SEP member Nadarajah Wimaleswaran and his friend Sivanathan Mathivathanan disappeared in March 2007, while travelling along the long causeway between Punguduthivu island and Velanai in Kayts. Evidence collected by the SEP proved the involvement of the Sri Lankan navy and the associated paramilitary group, the Eelam People’s Democratic Party (EPDP).
Five years since the defeat of the LTTE, thousands of Sri Lankan security forces remain in the region, with many local islands still occupied by navy and EPDP forces.
Maithripala Sirisena’s elevation as Sri Lankan president has changed nothing for farmers, fishermen, workers, students and youth in the country’s north and east. Land inside military-designated High Security Zones has not been returned to the original owners. Thousands of families lack proper shelter and basic facilities. Mass unemployment and poverty dominate.
The gang rape and murder of a schoolgirl in Pungudutivu in May triggered protests by tens of thousands of local residents, reflecting the seething social anger over the situation in the north. The government responded by mobilising the police and military to quell the demonstrations, charging several people for allegedly damaging the court complex. A court order has recently being issued banning students using Internet cafes.
While the government is repaving the road to Kayts to attract tourists, basic living facilities for residents have not improved.
SEP and IYSSE members visited Melinchimuni village, about five kilometres from Kayts, which EPDP paramilitaries previously controlled. The community of about 300 fishing families has no potable water supplies, only limited drinking water from tankers.
A young mother of two children told the WSWS that the village had been continuously under EPDP control. “We don’t know any other parties, apart from the EPDP, because it banned all others from entering the village,” she said. “We were forced to vote for them … The political parties say they are helping people, but none of our problems have been solved.”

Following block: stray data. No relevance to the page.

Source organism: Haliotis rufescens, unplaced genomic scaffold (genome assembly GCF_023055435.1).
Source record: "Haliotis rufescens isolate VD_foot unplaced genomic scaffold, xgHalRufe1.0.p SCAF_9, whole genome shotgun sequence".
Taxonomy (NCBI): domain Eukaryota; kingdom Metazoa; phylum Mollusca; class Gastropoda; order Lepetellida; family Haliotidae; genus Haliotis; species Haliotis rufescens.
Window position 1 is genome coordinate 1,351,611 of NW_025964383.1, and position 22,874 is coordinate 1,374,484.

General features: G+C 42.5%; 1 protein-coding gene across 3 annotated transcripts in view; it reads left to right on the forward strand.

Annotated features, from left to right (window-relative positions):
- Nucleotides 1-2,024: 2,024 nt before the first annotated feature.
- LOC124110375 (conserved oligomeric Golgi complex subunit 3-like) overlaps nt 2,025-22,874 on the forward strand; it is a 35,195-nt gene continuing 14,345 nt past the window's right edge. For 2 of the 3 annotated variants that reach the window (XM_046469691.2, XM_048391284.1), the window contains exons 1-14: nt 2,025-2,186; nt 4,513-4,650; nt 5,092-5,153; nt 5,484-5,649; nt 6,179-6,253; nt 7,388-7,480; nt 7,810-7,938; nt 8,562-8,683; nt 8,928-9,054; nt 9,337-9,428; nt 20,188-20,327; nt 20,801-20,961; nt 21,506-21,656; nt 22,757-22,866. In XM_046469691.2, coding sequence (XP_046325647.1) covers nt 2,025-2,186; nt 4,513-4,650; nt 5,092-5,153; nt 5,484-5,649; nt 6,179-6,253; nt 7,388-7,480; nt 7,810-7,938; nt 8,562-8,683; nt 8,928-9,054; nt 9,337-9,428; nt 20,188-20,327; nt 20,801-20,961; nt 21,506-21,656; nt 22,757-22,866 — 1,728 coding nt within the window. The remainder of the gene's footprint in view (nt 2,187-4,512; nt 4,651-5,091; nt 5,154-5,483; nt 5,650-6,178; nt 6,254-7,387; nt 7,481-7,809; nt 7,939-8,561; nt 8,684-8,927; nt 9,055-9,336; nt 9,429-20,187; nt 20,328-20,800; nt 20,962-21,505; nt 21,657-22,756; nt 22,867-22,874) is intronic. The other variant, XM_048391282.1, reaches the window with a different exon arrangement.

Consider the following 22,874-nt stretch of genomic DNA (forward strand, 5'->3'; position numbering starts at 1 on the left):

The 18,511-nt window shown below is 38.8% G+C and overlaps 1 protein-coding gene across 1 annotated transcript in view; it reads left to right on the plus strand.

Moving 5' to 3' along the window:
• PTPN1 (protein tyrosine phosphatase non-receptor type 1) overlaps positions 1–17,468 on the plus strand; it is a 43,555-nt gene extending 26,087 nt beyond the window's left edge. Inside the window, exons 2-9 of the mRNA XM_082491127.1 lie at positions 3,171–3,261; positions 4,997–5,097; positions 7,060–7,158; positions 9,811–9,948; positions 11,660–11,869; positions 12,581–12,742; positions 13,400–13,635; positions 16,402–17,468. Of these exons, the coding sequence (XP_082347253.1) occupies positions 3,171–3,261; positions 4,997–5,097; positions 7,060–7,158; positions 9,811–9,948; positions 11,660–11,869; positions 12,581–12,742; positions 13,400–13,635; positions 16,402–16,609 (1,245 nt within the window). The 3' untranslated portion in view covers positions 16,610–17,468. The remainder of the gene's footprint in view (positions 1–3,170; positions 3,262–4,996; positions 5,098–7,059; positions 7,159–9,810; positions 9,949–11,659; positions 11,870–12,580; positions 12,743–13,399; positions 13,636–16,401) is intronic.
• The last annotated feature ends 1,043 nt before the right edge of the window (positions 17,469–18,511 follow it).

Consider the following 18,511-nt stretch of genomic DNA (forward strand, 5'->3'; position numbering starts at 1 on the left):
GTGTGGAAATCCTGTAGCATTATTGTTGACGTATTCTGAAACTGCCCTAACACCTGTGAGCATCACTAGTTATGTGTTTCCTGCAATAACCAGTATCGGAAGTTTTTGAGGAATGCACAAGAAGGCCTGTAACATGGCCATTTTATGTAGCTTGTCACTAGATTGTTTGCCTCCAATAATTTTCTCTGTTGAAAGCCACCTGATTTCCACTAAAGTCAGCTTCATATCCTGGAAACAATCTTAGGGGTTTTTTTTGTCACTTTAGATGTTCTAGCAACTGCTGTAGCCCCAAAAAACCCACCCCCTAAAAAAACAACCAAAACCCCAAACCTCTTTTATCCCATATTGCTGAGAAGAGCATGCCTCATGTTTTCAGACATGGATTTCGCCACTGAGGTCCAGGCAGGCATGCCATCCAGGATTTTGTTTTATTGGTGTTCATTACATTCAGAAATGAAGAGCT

A fisherman said: “Whenever there’s an election, the party candidates come to meet us. After the election they disappear and we have to struggle to even meet them. They’re not serving the people but strengthening the government and getting benefits for themselves.”
A single mother from Karainagar, an island near Kayts, said: “My children and I fell into poverty and so I had to work abroad for two years. Now that my children are older, the government officers have stopped me from going abroad again and we’ve fallen into poverty again. Though the government changed, nothing has changed in our lives.”
R. Rasendiran, a postal worker, denounced the TNA. “Again and again the TNA advances the same program. It worked with the LTTE before it was defeated but in parliament it branded the LTTE as a terrorist group. The TNA is cheating people. It said that if they won control of the northern provincial council it would benefit the Tamil people but there’s been no benefit for us.”
Devan, 57, a farmer, said: “All the politicians, including TNA, make lots of promises but after the election they put them in the dustbin. The TNA is not concerned about Tamil people or their problems.”
The government, he continued, “talks about good governance and democracy but none of our problems were solved. Its 100-day program, and the promises to remove the executive presidential powers, have all proven to be false. It’s reduced the prices of some goods but they can increase them again after the elections like they’ve done in the past. President Maithripala Sirisena arrested 130 Tamil people and is increasing the military presence here.
“As you said, we’re in a danger of a third world war. The US has blocked China’s silk route program but China won’t give up easily. Rajapakse was pro-China but the Sirisena government is acting in line with the US against China’s interests. The US has also deployed its military around Russia. If there is a war against Russia, there would be a nuclear war.”